829 Southdrive

829 Southdrive

A New Jersey state of mind



Friday, November 4, 2011

Low Country Weekend





A few hours from our destination, we stopped for a late lunch.
A plateful of the south.  Pulled pork with Carolina vinegary sauce
 (yum), fried chicken, fried livers, fried gizzards, fried okra, fried 
squash, okra and beans, broad beans, cole slaw, and sweet 
pickles and cauliflower.  I went back and got a half plateful of 
collard greens with more fried okra and pork barbecue.  I could 
eat this every day.  Just make sure I'm sitting next to the 
defibrillator machine though.  For convenience' sake.





Folly Beach, SC.  Our nest for the wedding weekend.  Not bad digs, 
and a mere crawl from the reception next door.  There's nothing like 
opening the sliding doors and getting a faceful of ocean air.  
Thanks so much, Reno and Michele.  I feel like I say that an awful lot.





Looking south toward Kiawah Island.  I love the Carolinas;
in so many ways they remind me of the New Jersey coastline.
Why are you laughing?  No, really..........





Bowen's Island Restaurant, just inland of Folly Beach.  The line went
out the door behind me and down the switchback stairway.  At first
I was skeptical about waiting, but as soon as we got drinks to nurse 
while standing in line, we were at the counter in no time.  Place your
order, find a table, and wait for the food.  It wasn't that bad a wait.





My daughters found a table, suitably right next to a large oyster 
shell garbage can.  I didn't mind.  Rather than putting my empties
on my tray, I tossed them over my shoulder.  I'm thinking of
getting one of these for our kitchen table.





They must not be tea-baggers down there, 'cause they spelled
everything correctly.  And their warning could not have been
more telling.  There was booze, shellfish, and plenty of
finger licking.  Kind of like being at home, but this time no clean-up. 





College daughter waiting for grub.  





Down in the basement where the all-you-can eaters are seated.
This way, they can watch and make sure you're not feeding the
rest of your table from your tray upstairs.  The coolest thing in my
opinion is the hole in the middle of the table where the shells go.





Spartan, yet functional accommodations.  What more do you need?





Once the oysters come out of the steaming pots, they're dumped on 
this hot flat-top until they're shoveled onto cafeteria trays.  The 
oysters spend very little time there because there's usually a line 
of hungry folks waiting just behind this camera.




My first tray.  They aren't individual oysters, but clusters of them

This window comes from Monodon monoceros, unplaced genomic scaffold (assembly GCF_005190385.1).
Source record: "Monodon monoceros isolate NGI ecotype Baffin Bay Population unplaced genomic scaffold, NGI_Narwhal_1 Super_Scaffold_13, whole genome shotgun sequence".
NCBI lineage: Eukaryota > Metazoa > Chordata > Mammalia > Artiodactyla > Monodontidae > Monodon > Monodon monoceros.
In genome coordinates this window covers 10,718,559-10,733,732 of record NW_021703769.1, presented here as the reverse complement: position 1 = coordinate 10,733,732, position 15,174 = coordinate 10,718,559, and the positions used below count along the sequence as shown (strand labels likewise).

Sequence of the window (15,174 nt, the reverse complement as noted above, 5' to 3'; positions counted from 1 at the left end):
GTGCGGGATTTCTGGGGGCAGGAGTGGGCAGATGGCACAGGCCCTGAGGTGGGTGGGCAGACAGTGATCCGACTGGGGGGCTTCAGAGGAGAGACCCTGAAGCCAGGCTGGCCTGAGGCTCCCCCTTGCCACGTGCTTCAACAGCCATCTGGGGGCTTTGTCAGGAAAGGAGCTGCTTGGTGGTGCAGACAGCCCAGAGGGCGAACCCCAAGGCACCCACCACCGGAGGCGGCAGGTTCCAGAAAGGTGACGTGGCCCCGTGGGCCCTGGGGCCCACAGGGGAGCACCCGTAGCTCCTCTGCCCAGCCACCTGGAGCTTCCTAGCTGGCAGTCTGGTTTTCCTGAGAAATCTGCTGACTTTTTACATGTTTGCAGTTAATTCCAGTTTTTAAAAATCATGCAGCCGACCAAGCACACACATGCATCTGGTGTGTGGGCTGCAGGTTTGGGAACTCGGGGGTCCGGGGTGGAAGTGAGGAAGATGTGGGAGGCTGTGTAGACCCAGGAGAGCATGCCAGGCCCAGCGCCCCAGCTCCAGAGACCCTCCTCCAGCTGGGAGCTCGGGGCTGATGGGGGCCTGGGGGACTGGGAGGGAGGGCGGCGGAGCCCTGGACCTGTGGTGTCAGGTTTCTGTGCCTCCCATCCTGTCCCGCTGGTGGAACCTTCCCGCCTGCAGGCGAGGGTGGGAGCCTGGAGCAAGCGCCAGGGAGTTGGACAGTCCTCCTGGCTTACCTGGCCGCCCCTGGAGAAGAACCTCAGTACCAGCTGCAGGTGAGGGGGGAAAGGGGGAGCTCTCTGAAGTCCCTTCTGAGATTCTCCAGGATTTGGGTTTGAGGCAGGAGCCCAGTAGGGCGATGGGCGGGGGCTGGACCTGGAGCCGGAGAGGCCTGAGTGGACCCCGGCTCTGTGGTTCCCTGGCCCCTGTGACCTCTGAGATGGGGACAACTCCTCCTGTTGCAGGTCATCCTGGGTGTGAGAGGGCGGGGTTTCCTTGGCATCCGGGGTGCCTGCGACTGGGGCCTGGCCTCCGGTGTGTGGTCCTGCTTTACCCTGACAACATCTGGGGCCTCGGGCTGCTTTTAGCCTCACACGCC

jutting in all directions, some open, some not yet.  It's more work
than you think.  And I guess that's how they don't go out of business
with the all-you-can-eat feature.  After a while, especially if you're 
drinking at a decent clip, you become exhausted from prying and
shucking before you start to actually get ahead of the game.





Charleston's Carolina Yacht Club, Saturday morning.  Word had it 
that a young Bahamian hotshot was to sail off the end of the dock 
early that afternoon and I went down to see if I could meet him 
before he went out. Turned out his Dad was in town and he spent 
the morning with him, as he should have.  I guess I'll just have to 
visit Charleston again.  Brent seems like a good guy and I 
look forward to being in his presence the next time around.





Charleston Community Sailing was/were holding races off the 
dock that morning.  There were/was (never quite sure) an 
awful lot of young kids out on the water. High School sailing 
is alive and well in South Carolina.





Daytime photo of Bowen's Island Restaurant.  Note aforementioned
switchback stairway.  Apparently this place is fairly recently expanded
and re-modeled.  Check out the earlier link for vintage-er photos.
On the way back from CYC, I needed to get some brighter shots of 
this place.  They serve dinner only, so the only noises I heard were 
the wind and crickets.





Sophisticate:  To make complicated or complex.
It hasn't happened here yet.




Salts of the earth.  I'm sure they don't live an
extravagant lifestyle, but when their workday 
ends, they can sleep well.  The hose guy said he's
usually asleep by 9, still likes oysters, and, well,
that's all I got out of him.  In season, those oysters